“[MSD] is essentially a second home; this is where we spend the majority of our time and everybody has to be respectful of everybody else [because you] wouldn’t do that at home and there’s no way we’re going to tolerate it here,” Kefford said. “It’s very upsetting that students do it intentionally and are careless. It’s disappointing, disheartening, and I’m not going to have one student ruin it for other students. We will find out who [those students] are, and make sure that they receive the consequences.”
The disciplinary action taken will vary from student to student, depending on how much damage their actions caused. The damage caused by the number of illegal objects flushed is enough to result in an arrestable offense. While arrest is the most severe outcome, students also risk being suspended or expelled for vandalism and disruption of school activity.
“I think having an incentive for reporting kids is a good idea, in theory,” junior Madeleine Dwyer said. “The only thing is, I don’t think a lot of kids will end up turning in their friends.”
The purpose of the brief announcement was to alert students to the recurring problem. The administration requires students’ help to let them know when they see something suspicious and report it, so the faculty can take appropriate action to settle the dispute. Anybody with valuable information is encouraged to visit the office to resolve and prevent the flooding problem immediately.
“It is incumbent upon all of us to take responsibility for our school because it’s a minority. It’s a handful of students causing these issues and when the entire student body here says ‘You know, this is enough. I don’t want the bathrooms flooded anymore, I don’t want to walk into a bathroom and see people vaping anymore,’ when everybody else has had enough. That’s where we can all work together to make it stop,” Assistant Principal Daniel Most said.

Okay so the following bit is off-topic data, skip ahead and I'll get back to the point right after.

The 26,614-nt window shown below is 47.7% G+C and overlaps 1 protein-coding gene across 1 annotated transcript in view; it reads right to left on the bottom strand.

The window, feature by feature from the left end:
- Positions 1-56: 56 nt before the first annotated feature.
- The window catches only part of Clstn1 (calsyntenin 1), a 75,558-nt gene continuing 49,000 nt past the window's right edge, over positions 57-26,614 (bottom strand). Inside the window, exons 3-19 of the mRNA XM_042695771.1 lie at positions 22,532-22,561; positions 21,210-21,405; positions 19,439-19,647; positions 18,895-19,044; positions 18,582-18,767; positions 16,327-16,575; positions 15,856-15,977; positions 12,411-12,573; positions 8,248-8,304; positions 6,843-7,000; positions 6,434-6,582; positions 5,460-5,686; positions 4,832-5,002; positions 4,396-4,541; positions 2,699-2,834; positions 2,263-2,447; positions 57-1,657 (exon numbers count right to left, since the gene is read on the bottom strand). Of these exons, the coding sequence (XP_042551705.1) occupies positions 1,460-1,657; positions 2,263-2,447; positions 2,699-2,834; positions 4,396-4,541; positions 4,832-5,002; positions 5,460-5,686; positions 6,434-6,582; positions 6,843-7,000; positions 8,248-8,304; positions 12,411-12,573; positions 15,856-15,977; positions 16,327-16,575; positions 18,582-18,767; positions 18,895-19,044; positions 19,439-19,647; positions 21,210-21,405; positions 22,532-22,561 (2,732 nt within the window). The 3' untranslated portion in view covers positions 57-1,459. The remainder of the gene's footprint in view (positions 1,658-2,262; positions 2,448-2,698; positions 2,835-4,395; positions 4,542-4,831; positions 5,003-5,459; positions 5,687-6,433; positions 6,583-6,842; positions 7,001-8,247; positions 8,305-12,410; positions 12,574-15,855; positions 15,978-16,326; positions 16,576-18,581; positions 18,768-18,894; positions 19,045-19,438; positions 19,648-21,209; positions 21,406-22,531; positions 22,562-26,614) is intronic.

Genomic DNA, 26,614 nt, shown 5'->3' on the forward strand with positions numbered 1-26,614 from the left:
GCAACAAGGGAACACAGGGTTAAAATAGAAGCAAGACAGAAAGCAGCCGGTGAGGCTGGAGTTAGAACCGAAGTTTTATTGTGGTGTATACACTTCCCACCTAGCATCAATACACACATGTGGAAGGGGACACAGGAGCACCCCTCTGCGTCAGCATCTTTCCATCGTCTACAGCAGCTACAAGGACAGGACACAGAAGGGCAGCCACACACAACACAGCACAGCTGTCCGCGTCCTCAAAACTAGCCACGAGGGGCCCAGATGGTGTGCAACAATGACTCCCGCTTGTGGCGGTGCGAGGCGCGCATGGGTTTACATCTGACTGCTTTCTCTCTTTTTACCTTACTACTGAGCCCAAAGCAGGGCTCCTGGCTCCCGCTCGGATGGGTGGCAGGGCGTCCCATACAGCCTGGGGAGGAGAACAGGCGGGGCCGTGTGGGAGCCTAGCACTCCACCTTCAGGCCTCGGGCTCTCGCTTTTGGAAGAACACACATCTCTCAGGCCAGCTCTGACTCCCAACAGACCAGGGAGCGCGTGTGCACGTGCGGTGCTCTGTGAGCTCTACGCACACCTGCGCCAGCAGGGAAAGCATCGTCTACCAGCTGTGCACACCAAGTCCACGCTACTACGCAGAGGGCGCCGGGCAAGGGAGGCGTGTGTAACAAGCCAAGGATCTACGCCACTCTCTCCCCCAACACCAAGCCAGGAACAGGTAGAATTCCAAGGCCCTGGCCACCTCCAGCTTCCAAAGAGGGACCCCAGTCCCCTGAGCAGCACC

Besides the obvious problem of the back ups in the restroom systems at MSD, false fire alarms have been triggered because of multiple instances of students vaping in the bathrooms. Shortly after Kefford’s announcement on Monday, the fire alarm was triggered by students vaping in the bathroom.
“There have actually been two alarms so far this month [that have been set off]. We go ahead and we do everything we can to try to determine who was responsible for setting the alarm off,” Most said. “I think one of the most important things is for people to understand that there are serious consequences for setting off the fire alarm; [which] is a major disruption of campus according to our discipline matrix which comes with a nine-day suspension from school.”
MSD is increasing visibility and surveillance around the restrooms. They are keeping a close eye on who is utilizing the restrooms and monitoring that particular area for any suspicious or questionable activity.
“Our students deserve that and we want to make sure we’ll do whatever we need to do on our end administratively to make sure that we have this facility in pristine condition for our kids. If somebody is doing something to contradict that, they need to be consequenced,” Kefford said. “Please come forward because our school needs to be treated with respect.”
As of now, a few students who have been found to be part of the issue have been identified. Much of the MSD community, especially Kefford, has enforced a major focus on preventing complications such as this one from occurring in the future. Preventative measures, such as additional security and rewards will be applied and in effect until the bathroom flooding affair comes to a resolution.